Mains water was used to clean Patrick’s Bridge despite national hosepipe ban

Mains water was used to clean Patrick’s Bridge despite national hosepipe ban
Preparation work underway on Patrick's Bridge ahead of the installation of street lamps and the complete renovation of the historic structure.

CONCERNS have been raised that the contractors working on the refurbishment of Patrick's Bridge have been using public water mains during the work despite the national hosepipe ban currently in effect.

The ban on the use of hosepipes was extended nationally on Friday and is expected to remain in place until the end of July at least. It may even be extended further if the dry weather continues, with Irish Water and local authorities continuing to closely monitor water levels.

Despite this, it is understood that contractors working on the refurbishment of Patrick's Bridge - a project which includes power washing the columns and surfaces of the bridge, as well as replacing the iconic lampposts - used a fire hydrant on Merchants Quay as a water source for their work in recent days.

The matter was raised by a local businessman, who contacted Sinn Fein councillor, Stephen Cunningham.

Mr Cunningham said he discussed the matter with City officials at a meeting yesterday, describing the use of the hydrant as 'a bitter pill to swallow' for the public and businesses, who have been asked to make cutbacks.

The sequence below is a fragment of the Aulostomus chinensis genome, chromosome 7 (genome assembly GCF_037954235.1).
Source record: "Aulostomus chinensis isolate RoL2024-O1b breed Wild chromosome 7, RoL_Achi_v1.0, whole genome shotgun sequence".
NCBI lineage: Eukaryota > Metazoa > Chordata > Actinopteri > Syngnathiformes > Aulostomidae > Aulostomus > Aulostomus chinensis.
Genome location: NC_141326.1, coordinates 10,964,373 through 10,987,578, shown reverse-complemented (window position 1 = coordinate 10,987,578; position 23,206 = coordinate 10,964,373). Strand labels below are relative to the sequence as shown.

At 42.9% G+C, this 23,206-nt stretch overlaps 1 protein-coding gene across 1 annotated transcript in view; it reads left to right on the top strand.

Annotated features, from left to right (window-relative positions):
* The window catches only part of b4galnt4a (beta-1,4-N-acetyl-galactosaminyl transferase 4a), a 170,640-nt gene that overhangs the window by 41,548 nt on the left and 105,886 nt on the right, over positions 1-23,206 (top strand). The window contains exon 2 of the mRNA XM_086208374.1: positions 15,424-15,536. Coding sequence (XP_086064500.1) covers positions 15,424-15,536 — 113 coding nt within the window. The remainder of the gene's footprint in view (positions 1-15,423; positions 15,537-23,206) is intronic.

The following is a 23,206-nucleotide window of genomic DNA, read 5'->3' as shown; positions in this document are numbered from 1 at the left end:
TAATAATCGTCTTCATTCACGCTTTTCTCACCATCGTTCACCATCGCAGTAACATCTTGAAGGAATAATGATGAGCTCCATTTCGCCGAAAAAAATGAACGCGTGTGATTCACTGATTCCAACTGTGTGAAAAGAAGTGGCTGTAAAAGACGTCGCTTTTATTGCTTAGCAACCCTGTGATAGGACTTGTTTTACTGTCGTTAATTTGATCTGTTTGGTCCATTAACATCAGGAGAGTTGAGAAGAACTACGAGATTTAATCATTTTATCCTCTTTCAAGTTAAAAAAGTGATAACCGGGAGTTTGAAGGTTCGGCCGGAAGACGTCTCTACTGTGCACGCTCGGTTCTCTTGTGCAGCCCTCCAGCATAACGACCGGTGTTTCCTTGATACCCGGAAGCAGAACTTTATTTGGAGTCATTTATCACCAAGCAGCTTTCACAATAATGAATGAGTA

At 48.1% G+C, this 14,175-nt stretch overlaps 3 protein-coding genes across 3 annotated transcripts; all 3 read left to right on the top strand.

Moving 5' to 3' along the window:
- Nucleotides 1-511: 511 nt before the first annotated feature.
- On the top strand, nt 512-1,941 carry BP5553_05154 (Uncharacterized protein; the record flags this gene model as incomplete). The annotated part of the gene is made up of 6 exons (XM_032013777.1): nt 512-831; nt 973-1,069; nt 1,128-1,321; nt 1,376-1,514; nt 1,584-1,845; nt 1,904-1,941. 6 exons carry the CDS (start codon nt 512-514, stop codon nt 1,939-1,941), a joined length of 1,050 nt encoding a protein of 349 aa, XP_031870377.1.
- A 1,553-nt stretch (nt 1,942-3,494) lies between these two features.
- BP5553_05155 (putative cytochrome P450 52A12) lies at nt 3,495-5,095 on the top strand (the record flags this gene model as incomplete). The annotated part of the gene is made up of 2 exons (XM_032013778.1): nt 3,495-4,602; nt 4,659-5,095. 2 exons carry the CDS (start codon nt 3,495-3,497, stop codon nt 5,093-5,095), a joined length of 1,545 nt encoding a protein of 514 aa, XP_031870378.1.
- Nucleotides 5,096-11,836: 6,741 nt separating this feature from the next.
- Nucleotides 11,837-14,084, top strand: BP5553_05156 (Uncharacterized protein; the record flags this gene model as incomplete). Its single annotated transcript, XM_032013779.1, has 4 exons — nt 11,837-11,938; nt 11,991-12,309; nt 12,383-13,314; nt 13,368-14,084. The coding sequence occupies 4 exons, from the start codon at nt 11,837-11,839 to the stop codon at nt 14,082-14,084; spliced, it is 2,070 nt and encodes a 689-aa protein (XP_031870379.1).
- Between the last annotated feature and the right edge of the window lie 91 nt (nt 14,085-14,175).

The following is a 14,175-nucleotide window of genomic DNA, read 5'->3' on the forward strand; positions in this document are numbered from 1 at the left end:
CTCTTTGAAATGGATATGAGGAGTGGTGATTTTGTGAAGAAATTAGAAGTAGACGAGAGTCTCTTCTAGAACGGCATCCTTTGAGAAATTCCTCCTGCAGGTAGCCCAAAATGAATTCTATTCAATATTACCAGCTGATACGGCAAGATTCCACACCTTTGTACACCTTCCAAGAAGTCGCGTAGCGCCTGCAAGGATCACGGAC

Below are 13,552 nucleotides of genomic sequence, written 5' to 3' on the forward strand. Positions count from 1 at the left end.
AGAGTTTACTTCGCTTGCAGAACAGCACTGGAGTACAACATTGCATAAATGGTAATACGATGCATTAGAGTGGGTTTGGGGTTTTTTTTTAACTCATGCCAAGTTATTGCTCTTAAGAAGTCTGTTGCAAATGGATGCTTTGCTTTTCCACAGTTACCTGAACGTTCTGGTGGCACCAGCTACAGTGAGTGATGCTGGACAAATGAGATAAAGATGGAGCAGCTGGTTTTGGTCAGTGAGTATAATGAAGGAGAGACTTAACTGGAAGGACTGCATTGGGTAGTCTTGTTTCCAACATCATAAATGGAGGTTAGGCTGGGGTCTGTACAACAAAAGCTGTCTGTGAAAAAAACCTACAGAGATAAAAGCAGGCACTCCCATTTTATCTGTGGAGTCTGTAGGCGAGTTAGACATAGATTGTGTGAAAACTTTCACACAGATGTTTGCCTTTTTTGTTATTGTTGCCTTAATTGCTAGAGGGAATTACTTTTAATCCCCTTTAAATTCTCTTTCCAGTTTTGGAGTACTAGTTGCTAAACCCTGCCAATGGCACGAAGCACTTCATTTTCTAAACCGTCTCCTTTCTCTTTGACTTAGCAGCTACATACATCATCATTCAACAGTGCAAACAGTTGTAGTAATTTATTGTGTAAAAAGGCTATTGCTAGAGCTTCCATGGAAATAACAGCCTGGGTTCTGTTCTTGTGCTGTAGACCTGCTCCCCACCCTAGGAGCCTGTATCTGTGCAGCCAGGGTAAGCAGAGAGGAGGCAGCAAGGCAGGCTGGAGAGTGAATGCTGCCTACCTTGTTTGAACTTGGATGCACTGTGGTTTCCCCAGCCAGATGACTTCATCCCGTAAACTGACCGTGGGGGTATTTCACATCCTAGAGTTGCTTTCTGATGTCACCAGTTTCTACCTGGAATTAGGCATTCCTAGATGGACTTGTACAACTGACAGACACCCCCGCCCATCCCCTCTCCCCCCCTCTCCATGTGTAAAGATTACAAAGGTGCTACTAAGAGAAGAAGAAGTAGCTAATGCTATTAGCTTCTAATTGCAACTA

"A trader in the vicinity brought the matter to my attention and I referred it to Council after investigating it for myself, " Mr Cunningham said.

"The contractors connected hoses to the fire hydrant on Merchant's Quay and used that to powerwash the bridge.

"The executive confirmed in the meeting that they were aware of the practice but that they were unable to revoke the contract without significant financial penalties due to the tendering process."

Officials were due to meet with the contractors this morning to discuss alternative methods of cleaning the bridge amid growing concerns about water supplies and quality in city and county.

Mr Cunningham said, "I hope they can find some alternative, like filtering river water, as it simply isn't appropriate when everyone else is being asked to conserve."

The contract for the current phase of works on the bridge was awarded to Cumnor Construction Ltd.

It involves the removal of all vegetation and algae from the stonework, the repair and replacement of damaged or missing sections of the stonework.

Work will also include upgrading footpaths and kerbstones, the replacement of traffic signals, the repainting of pedestrian railing barriers, waterproofing the reinforced concrete slab and the addition of new lighting, which was custom made and shipped from Northern Italy.

The project is funded by TII and Cork City Council.

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